Skiba, A. W., Zeng, L., Arbic, B. K., Müller, M., & Godwin, W. J. (2013). On the Resonance and Shelf/Open-Ocean Coupling of the Global Diurnal Tides.
J. Phys. Oceanogr., 43(7), 1301–1324.
Steffen, J., & Bourassa, M. (2018). Barrier Layer Development Local to Tropical Cyclones based on Argo Float Observations.
J. Phys. Oceanogr., 48(9), 1951–1968.
Abstract: The objective of this study is to quantify barrier layer development due to tropical cyclone (TC) passage using Argo float observations of temperature and salinity. To accomplish this objective, a climatology of Argo float measurements is developed from 2001 to 2014 for the Atlantic, eastern Pacific, and central Pacific basins. Each Argo float sample consists of a prestorm and poststorm temperature and salinity profile pair. In addition, a no-TC Argo pair dataset is derived for comparison to account for natural ocean state variability and instrument sensitivity. The Atlantic basin shows a statistically significant increase in barrier layer thickness (BLT) and barrier layer potential energy (BLPE) that is largely attributable to an increase of 2.6 m in the post-TC isothermal layer depth (ITLD). The eastern Pacific basin shows no significant changes to any barrier layer characteristic, likely due to a shallow and highly stratified pycnocline. However, the near-surface layer freshens in the upper 30 m after TC passage, which increases static stability. Finally, the central Pacific has a statistically significant freshening in the upper 20-30 m that increases upper-ocean stratification by similar to 35%. The mechanisms responsible for increases in BLPE vary between the Atlantic and both Pacific basins; the Atlantic is sensitive to ITLD deepening, while the Pacific basins show near-surface freshening to be more important in barrier layer development. In addition, Argo data subsets are used to investigate the physical relationships between the barrier layer and TC intensity, TC translation speed, radial distance from TC center, and time after TC passage.
Sturges, W., & Bozec, A. (2013). A Puzzling Disagreement between Observations and Numerical Models in the Central Gulf of Mexico.
J. Phys. Oceanogr., 43(12), 2673–2681.
Thoppil, P. G., Metzger, E. J., Hurlburt, H. E., Smedstad, O. M., & Ichikawa, H. (2016). The current system east of the Ryukyu Islands as revealed by a global ocean reanalysis.
Progress in Oceanography, 141, 239–258.
Tilburg, C. E., Hurlburt, H. E., O'Brien, J. J., & Shriver, J. F. (2001). The Dynamics of the East Australian Current System: The Tasman Front, the East Auckland Current, and the East Cape Current.
J. Phys. Oceanogr., 31(10), 2917–2943.
Tilburg, C. E., Hurlburt, H. E., O'Brien, J. J., & Shriver, J. F. (2002). Remote Topographic Forcing of a Baroclinic Western Boundary Current: An Explanation for the Southland Current and the Pathway of the Subtropical Front East of New Zealand*.
J. Phys. Oceanogr., 32(11), 3216–3232.
Trossman, D. S., Arbic, B. K., Straub, D. N., Richman, J. G., Chassignet, E. P., Wallcraft, A. J., et al. (2017). The Role of Rough Topography in Mediating Impacts of Bottom Drag in Eddying Ocean Circulation Models.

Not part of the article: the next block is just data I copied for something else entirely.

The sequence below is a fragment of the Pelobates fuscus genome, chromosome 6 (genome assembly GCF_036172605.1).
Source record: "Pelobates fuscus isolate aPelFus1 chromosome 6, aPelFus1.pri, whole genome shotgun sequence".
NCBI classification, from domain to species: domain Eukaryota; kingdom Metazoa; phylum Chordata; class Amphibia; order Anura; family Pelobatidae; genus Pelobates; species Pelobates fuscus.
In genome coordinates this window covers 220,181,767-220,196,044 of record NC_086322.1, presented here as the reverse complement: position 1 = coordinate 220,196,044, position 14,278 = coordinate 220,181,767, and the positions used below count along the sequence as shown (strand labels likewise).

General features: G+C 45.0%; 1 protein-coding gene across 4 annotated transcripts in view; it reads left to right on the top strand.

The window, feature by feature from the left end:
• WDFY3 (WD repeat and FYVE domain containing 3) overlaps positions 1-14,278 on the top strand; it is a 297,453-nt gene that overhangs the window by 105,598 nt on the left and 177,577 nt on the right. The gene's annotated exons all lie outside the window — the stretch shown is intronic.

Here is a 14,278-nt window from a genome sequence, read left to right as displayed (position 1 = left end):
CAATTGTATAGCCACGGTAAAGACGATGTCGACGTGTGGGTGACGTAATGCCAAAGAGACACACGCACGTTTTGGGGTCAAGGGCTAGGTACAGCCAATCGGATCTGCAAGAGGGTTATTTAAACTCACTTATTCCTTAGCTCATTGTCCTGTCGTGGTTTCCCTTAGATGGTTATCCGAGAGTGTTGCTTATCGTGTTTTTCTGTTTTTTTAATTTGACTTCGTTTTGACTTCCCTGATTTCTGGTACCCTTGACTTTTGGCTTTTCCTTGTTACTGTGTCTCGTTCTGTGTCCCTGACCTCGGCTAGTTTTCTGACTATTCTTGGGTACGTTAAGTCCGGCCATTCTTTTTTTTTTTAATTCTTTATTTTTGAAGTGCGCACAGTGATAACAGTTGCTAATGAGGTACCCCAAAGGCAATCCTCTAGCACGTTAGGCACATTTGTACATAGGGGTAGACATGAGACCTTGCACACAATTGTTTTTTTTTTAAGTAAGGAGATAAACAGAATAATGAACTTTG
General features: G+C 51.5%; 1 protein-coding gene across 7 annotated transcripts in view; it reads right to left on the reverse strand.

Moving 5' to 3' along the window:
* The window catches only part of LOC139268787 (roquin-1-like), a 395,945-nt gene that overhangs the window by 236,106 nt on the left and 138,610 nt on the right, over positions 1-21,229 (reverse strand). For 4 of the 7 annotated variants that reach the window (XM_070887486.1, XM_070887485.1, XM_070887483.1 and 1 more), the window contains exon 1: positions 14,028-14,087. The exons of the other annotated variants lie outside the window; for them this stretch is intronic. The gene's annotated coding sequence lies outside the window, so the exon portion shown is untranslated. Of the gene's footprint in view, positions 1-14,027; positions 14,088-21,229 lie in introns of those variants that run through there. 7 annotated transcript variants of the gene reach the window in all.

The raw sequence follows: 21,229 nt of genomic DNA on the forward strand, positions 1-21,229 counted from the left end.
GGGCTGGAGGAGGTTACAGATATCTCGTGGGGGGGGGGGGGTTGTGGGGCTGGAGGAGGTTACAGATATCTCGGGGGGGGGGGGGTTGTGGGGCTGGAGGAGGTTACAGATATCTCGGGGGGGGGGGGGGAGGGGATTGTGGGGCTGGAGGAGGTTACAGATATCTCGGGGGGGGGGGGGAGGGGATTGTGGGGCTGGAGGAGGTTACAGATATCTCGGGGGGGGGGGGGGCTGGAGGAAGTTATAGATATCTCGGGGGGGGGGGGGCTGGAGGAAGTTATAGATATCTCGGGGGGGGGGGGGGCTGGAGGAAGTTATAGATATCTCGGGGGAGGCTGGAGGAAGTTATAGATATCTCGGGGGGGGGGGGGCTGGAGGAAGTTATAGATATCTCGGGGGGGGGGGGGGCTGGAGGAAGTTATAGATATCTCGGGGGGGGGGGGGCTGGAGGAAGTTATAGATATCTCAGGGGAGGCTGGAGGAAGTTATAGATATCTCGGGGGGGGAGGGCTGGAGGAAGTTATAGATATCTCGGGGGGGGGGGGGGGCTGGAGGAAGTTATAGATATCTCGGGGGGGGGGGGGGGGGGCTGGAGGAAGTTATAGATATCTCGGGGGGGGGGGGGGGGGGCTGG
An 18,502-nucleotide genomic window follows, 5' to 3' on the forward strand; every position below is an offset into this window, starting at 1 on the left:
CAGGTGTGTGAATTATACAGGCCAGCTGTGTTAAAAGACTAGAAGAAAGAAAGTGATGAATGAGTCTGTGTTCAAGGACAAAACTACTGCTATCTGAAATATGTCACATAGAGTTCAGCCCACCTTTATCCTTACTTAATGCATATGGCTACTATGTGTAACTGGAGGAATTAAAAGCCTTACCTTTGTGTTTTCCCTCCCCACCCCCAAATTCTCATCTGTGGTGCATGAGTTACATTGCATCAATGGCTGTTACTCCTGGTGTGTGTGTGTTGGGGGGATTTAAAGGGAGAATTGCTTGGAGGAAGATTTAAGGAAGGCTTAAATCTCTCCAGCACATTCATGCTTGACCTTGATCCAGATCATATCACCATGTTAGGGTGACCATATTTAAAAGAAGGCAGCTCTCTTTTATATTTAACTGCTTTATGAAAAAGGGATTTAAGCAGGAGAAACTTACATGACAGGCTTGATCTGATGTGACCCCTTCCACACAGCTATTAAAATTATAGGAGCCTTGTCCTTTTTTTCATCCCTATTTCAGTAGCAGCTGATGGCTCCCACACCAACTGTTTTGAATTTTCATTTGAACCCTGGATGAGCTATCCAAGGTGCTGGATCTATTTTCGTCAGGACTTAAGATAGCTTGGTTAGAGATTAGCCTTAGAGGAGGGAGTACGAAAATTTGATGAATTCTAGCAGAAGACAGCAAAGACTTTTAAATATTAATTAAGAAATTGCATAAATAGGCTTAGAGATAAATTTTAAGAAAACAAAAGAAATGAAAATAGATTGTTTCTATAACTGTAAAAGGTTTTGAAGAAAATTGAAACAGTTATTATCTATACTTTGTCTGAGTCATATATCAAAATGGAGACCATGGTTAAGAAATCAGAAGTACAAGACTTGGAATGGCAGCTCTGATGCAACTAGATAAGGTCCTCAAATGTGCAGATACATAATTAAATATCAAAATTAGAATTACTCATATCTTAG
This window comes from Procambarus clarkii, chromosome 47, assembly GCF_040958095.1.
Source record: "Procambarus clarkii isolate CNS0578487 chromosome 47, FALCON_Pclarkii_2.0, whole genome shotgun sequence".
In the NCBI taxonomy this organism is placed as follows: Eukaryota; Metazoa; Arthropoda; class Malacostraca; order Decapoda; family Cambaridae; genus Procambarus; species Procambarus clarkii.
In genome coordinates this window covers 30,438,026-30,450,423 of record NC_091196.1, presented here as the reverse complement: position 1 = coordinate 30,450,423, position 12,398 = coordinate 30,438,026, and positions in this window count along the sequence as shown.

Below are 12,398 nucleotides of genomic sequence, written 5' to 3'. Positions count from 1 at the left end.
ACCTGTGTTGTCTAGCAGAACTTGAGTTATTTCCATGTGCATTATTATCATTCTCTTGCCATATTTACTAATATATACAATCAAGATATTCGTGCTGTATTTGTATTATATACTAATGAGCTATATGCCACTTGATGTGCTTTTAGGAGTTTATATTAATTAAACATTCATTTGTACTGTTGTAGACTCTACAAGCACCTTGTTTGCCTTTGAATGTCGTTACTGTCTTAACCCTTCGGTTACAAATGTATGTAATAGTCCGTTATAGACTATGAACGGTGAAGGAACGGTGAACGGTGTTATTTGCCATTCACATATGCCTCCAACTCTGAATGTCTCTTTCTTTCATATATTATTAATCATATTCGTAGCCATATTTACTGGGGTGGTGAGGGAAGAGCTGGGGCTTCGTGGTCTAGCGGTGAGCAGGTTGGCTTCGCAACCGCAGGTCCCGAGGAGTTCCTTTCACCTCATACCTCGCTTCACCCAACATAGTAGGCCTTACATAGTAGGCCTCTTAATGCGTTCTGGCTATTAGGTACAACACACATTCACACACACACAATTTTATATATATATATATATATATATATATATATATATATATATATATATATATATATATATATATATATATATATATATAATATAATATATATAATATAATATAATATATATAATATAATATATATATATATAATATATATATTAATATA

J. Phys. Oceanogr., 47(8), 1941–1959.
Xu, X., Rhines, P. B., & Chassignet, E. P. (2018). On Mapping the Diapycnal Water Mass Transformation of the Upper North Atlantic Ocean.
J. Phys. Oceanogr., 48(10), 2233–2258.
Abstract: Diapycnal water mass transformation is the essence behind the Atlantic meridional overturning circulation (AMOC) and the associated heat/freshwater transports. Existing studies have mostly focused on the transformation that is forced by surface buoyancy fluxes, and the role of interior mixing is much less known. This study maps the three-dimensional structure of the diapycnal transformation, both surface forced and mixing induced, using results of a high-resolution numerical model that have been shown to represent the large-scale structure of the AMOC and the North Atlantic subpolar/subtropical gyres well. The analyses show that 1) annual mean transformation takes place seamlessly from the subtropical to the subpolar North Atlantic following the surface buoyancy loss along the northward-flowing upper AMOC limb; 2) mixing, including wintertime convection and warm-season restratification by mesoscale eddies in the mixed layer and submixed layer diapycnal mixing, drives transformations of (i) Subtropical Mode Water in the southern part of the subtropical gyre and (ii) Labrador Sea Water in the Labrador Sea and on its southward path in the western Newfoundland Basin; and 3) patterns of diapycnal transformations toward lighter and denser water do not align zonally�the net three-dimensional transformation is significantly stronger than the zonally integrated, two-dimensional AMOC streamfunction (50% in the southern subtropical North Atlantic and 60% in the western subpolar North Atlantic).
Xu, X., Rhines, P. B., Chassignet, E. P., & Schmitz Jr., W. J. (2015). Spreading of Denmark Strait Overflow Water in the Western Subpolar North Atlantic: Insights from Eddy-Resolving Simulations with a Passive Tracer.
J. Phys. Oceanogr., 45(12), 2913–2932.
Yan, Y., Chassignet, E. P., Qi, Y., & Dewar, W. K. (2013). Freshening of Subsurface Waters in the Northwest Pacific Subtropical Gyre: Observations and Dynamics.
J. Phys. Oceanogr., 43(12), 2733–2751.